Recently I sent my classes a survey to get some feedback on some areas of my teaching that I have changed in the last year or so. There were some useful comments, and I will provide an overview here.
Do you find these are helping your learning? - 100% said Yes.
And 67% said we should continue with them every lesson (the rest said maybe, none said no).
In the comments box there were a couple of interesting points:
- A few students wanted more variety in the form of the starters, one even suggesting Kahoot;
- I need to give them a little more time to complete them;
- Several students suggested I should ask them which topics to include for the following week.
Do you find the booklets useful? - 100% said Yes.
The best thing about the booklets was split mainly in three: the example problem pairs; the questions all being together; and it is a useful resource for revision.
A few of the things suggested to be improved:
- Including a contents page;
- Cosmetic issues (more space, hole punched, bound instead of staples);
- Include more/less exercises;
- Making a completed booklet available to catch up missed lessons.
Do you find the example problem pairs useful to your learning? - 100% said Yes.
No groundbreaking suggestions here, but all students like this way of doing examples. One student asked for more pairs to help them better understand.
Do you feel that the quizzes meet the purpose? 92% said Yes, the rest said sometimes.
The comments about the quizzes were all positive, although some said they were too long (it is sometimes hard to judge when using topics from a long time ago).
I completed weeks 3 and 4 of the Science of Learning course from Future Learn. Full blog posts on my reflections of these here:
I always start the unit of vectors with this clip from Despicable Me (https://www.youtube.com/watch?v=A05n32Bl0aY) and this time was no different. We discussed the meaning of direction and magnitude and then went on to look at the definitions and basics of vectors. When talking about the resultant of adding two vectors I made a big deal about walking around the classroom, starting at my desk and walking to a column in the middle of the room. I have to walk via two separate vectors to get there because of desks in the way.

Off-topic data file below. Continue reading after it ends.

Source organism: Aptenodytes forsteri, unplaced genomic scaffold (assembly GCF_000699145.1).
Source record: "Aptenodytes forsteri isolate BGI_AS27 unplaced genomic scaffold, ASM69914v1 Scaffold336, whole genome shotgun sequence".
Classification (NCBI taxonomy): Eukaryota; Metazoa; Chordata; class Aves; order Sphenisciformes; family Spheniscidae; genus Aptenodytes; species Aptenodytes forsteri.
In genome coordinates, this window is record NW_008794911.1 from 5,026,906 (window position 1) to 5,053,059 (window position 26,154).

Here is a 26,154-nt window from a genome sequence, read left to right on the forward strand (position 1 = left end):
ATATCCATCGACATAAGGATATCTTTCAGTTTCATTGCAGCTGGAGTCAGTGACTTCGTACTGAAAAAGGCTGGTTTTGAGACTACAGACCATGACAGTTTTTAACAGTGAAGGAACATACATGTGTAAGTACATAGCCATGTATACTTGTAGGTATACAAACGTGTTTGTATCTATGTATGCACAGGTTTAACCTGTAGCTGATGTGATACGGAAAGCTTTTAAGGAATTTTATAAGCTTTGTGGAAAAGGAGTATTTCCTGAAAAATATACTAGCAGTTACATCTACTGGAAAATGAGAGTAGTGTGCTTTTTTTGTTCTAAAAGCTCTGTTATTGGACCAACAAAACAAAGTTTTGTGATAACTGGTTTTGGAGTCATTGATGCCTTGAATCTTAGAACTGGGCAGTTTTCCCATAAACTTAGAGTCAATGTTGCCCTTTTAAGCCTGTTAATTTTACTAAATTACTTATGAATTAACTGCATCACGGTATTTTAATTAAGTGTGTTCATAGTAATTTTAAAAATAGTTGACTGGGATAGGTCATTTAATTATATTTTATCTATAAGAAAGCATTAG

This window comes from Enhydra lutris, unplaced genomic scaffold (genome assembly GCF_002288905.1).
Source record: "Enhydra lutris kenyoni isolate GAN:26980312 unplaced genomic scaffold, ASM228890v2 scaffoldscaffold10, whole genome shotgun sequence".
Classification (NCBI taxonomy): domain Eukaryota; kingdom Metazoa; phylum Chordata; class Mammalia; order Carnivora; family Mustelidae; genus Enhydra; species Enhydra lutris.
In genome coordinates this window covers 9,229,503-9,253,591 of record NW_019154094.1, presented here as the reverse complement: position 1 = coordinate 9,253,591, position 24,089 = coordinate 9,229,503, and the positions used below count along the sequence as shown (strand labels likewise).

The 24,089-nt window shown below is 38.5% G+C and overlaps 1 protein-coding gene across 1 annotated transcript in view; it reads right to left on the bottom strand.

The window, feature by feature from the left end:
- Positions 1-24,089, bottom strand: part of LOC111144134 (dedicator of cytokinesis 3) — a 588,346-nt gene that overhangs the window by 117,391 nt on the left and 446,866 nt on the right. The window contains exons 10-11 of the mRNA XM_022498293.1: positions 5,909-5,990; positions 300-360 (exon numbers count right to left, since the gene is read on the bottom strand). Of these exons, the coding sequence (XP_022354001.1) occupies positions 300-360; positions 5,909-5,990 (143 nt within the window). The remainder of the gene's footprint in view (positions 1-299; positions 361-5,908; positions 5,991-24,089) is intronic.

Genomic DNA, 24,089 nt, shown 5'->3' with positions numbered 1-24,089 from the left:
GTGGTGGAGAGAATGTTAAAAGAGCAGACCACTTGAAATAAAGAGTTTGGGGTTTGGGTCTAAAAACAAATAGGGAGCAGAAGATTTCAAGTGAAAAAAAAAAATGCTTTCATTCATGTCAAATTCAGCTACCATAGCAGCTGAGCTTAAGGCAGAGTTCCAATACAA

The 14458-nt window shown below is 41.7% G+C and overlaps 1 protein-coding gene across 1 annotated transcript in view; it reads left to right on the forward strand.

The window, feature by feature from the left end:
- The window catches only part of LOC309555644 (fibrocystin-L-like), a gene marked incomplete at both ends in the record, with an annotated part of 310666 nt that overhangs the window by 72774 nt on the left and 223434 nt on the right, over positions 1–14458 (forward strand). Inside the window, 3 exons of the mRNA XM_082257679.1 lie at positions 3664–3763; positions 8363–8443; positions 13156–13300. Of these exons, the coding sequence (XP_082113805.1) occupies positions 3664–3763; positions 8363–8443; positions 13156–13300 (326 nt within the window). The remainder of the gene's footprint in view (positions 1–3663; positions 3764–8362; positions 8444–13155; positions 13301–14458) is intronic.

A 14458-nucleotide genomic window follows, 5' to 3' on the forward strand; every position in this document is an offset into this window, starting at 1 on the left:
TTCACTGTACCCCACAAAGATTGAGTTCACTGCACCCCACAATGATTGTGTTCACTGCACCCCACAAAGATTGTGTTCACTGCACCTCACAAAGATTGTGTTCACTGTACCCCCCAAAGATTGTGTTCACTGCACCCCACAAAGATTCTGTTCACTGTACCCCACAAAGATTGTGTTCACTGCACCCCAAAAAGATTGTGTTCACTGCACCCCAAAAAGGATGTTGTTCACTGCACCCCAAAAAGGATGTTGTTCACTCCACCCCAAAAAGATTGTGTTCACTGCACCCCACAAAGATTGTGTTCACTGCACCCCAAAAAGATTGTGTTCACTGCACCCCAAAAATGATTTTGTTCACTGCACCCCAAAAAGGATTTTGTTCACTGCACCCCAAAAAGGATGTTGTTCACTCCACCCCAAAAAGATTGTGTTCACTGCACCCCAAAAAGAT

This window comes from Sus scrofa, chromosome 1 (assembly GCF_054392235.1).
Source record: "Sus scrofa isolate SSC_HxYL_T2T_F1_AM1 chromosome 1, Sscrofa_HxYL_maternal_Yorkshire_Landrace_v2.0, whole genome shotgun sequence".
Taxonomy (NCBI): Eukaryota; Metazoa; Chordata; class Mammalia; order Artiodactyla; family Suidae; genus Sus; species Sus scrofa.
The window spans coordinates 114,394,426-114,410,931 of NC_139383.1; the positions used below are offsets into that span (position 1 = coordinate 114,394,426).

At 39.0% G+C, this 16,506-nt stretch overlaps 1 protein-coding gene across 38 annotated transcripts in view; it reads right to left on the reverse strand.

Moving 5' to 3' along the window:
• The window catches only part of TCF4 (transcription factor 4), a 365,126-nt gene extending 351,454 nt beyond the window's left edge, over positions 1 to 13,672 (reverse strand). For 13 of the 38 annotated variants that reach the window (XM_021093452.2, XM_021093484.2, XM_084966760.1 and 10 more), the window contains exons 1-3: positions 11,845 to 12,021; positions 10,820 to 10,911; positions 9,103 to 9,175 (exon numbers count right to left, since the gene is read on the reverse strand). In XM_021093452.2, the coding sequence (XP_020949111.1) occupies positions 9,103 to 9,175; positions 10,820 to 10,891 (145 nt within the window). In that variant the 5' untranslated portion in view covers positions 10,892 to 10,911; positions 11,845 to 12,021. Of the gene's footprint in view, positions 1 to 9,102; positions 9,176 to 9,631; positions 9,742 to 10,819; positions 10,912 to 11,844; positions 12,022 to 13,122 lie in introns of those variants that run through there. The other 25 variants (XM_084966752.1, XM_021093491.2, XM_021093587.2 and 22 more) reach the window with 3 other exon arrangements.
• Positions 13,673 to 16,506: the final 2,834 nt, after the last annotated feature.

I called one vector a and the other vector b and we looked at a+b and how it was the same as b+a. We then looked at going backwards to the desk, and that this was the vector -a-b (or -b-a). The we talked about where I would end up if I did a-b, b-a, 2a, etc.
The movement really helped the students get what we meant by vectors, and moving on to questions was relatively easy. This linked to something that came up on the Science of Learning course about multisensory learning. In future I think I will make a bigger deal of this, perhaps go out to the field and set up some cones.
After a successful lesson a couple of weeks ago on quadratics, I had a bit of a trainwreck lesson this week on general graphs. Students have to recognise linear, quadratic, cubic, reciprocal and exponential graphs for the IGCSE, and be able to determine the equations using points on the graph. My plan was to show a few examples of each, then get students on desmos to explore with the sliders what the different constants affected. I really misjudged the amount of structure and scaffolding they would need for this task. We got there in the end, but I had to improvise a lot of questioning to guide them to what they needed to find.
The following lesson I did make use of the "graph dances" by asking students to show me the shapes of graphs with their arms under different conditions, and at least some were able to do bits of that, so I guess it wasn't a total flop. Over the next few lessons I am going to have to patch the holes, probably with more dancing, and lots of mini whiteboards!